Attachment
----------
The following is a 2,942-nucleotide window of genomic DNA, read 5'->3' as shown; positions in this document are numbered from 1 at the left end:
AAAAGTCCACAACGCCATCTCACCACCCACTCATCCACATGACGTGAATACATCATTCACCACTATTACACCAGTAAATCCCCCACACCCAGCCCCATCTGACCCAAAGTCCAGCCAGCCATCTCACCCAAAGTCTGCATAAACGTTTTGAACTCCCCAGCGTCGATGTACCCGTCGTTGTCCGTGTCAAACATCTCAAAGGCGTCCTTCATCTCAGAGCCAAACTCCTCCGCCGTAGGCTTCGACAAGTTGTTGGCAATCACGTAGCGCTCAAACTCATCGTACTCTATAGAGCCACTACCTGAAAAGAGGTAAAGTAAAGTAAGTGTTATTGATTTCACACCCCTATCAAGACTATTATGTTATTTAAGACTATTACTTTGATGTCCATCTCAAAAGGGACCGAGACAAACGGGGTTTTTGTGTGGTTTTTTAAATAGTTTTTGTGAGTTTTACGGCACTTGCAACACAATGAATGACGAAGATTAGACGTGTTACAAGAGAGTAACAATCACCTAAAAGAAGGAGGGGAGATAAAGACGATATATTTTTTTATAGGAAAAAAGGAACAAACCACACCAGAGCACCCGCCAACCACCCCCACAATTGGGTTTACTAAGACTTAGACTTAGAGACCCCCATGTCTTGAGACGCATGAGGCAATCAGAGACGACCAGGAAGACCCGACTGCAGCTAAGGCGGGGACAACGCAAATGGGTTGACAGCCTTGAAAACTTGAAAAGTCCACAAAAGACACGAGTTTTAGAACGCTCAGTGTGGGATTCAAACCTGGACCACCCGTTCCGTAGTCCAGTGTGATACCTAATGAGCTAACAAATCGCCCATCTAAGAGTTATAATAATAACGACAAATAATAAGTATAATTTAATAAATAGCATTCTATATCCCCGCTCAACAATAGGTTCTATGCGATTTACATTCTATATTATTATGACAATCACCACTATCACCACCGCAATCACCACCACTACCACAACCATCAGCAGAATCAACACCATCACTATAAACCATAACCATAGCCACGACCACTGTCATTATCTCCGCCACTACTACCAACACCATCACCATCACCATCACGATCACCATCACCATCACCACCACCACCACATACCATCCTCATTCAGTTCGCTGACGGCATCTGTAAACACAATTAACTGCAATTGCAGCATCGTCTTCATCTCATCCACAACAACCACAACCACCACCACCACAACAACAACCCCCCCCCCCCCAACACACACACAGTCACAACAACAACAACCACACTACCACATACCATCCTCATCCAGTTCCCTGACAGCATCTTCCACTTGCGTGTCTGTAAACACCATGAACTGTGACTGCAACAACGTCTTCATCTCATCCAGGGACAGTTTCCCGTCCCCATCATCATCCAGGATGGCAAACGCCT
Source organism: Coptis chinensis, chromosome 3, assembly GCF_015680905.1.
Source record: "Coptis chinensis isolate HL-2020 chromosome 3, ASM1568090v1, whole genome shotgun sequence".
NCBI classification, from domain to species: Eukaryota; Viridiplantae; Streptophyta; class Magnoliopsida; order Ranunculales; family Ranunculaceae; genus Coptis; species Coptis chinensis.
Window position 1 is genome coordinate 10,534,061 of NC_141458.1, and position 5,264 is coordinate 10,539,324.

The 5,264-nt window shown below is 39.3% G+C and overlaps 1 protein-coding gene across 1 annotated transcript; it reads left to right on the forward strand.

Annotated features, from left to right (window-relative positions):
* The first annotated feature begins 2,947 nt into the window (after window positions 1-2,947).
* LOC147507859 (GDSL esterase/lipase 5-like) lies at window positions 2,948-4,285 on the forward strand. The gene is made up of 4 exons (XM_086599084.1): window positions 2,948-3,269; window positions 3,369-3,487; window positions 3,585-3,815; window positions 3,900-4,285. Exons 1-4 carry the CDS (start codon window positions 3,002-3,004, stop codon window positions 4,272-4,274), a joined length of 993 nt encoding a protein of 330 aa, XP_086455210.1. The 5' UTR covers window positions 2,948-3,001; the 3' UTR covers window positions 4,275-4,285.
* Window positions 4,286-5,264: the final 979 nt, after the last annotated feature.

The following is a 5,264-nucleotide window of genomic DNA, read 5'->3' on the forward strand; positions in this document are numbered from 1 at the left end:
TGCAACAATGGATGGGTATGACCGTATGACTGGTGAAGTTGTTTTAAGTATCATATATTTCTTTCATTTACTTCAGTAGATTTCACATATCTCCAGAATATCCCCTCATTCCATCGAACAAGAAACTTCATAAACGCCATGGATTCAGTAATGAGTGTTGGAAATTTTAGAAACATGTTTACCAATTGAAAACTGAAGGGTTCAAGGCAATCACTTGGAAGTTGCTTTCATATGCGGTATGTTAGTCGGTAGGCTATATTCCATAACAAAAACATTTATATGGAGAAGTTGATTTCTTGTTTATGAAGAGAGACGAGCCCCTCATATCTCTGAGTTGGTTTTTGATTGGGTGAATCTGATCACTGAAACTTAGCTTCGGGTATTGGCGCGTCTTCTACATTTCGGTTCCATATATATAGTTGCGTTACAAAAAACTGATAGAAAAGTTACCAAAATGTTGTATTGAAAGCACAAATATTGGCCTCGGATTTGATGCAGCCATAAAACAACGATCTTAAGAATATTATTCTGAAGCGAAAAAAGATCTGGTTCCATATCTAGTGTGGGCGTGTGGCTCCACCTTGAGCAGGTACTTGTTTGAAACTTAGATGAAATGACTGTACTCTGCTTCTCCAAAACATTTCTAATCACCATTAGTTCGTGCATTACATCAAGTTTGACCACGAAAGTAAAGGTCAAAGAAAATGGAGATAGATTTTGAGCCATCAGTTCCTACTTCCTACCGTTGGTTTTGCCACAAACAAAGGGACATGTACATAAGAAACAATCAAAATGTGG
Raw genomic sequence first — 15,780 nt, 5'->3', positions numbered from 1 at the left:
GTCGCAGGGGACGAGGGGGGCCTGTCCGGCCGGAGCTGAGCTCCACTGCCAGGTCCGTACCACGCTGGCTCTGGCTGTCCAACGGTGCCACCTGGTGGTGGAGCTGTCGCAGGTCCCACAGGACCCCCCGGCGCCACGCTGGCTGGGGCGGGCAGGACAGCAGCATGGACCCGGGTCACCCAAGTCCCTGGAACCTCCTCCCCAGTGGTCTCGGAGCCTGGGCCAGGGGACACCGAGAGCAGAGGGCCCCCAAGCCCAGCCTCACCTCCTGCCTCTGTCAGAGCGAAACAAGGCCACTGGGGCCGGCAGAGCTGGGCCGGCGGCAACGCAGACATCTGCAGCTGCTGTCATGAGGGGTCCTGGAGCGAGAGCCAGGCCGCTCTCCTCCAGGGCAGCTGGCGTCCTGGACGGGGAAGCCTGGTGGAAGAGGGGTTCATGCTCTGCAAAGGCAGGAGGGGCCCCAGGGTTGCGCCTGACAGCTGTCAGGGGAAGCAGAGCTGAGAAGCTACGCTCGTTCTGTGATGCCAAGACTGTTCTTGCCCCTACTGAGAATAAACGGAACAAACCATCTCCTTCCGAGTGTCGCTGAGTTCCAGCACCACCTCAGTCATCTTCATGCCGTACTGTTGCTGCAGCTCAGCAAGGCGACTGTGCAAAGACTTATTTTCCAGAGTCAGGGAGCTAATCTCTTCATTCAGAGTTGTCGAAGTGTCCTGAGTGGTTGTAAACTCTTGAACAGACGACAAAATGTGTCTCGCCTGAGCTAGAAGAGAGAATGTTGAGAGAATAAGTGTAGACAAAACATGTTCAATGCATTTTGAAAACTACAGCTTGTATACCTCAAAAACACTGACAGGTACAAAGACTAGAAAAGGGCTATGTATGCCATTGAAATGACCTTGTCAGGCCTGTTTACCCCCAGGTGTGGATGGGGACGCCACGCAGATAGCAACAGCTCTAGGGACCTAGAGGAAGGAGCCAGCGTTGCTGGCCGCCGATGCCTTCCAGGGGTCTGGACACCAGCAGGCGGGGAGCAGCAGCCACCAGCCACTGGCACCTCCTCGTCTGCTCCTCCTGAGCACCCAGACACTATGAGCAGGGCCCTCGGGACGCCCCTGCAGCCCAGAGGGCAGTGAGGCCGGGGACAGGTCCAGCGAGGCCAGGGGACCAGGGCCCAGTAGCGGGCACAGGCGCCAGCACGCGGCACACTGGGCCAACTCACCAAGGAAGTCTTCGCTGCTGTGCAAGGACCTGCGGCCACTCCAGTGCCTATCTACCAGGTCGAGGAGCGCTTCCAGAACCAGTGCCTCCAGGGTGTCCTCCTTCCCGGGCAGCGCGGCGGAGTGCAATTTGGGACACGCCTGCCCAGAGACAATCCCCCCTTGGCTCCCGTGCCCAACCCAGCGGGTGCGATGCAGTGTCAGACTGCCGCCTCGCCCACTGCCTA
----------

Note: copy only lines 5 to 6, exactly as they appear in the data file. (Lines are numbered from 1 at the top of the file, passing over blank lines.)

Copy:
NCBI classification, from domain to species: Eukaryota; Viridiplantae; Streptophyta; class Magnoliopsida; order Ranunculales; family Ranunculaceae; genus Coptis; species Coptis chinensis.
Window position 1 is genome coordinate 10,534,061 of NC_141458.1, and position 5,264 is coordinate 10,539,324.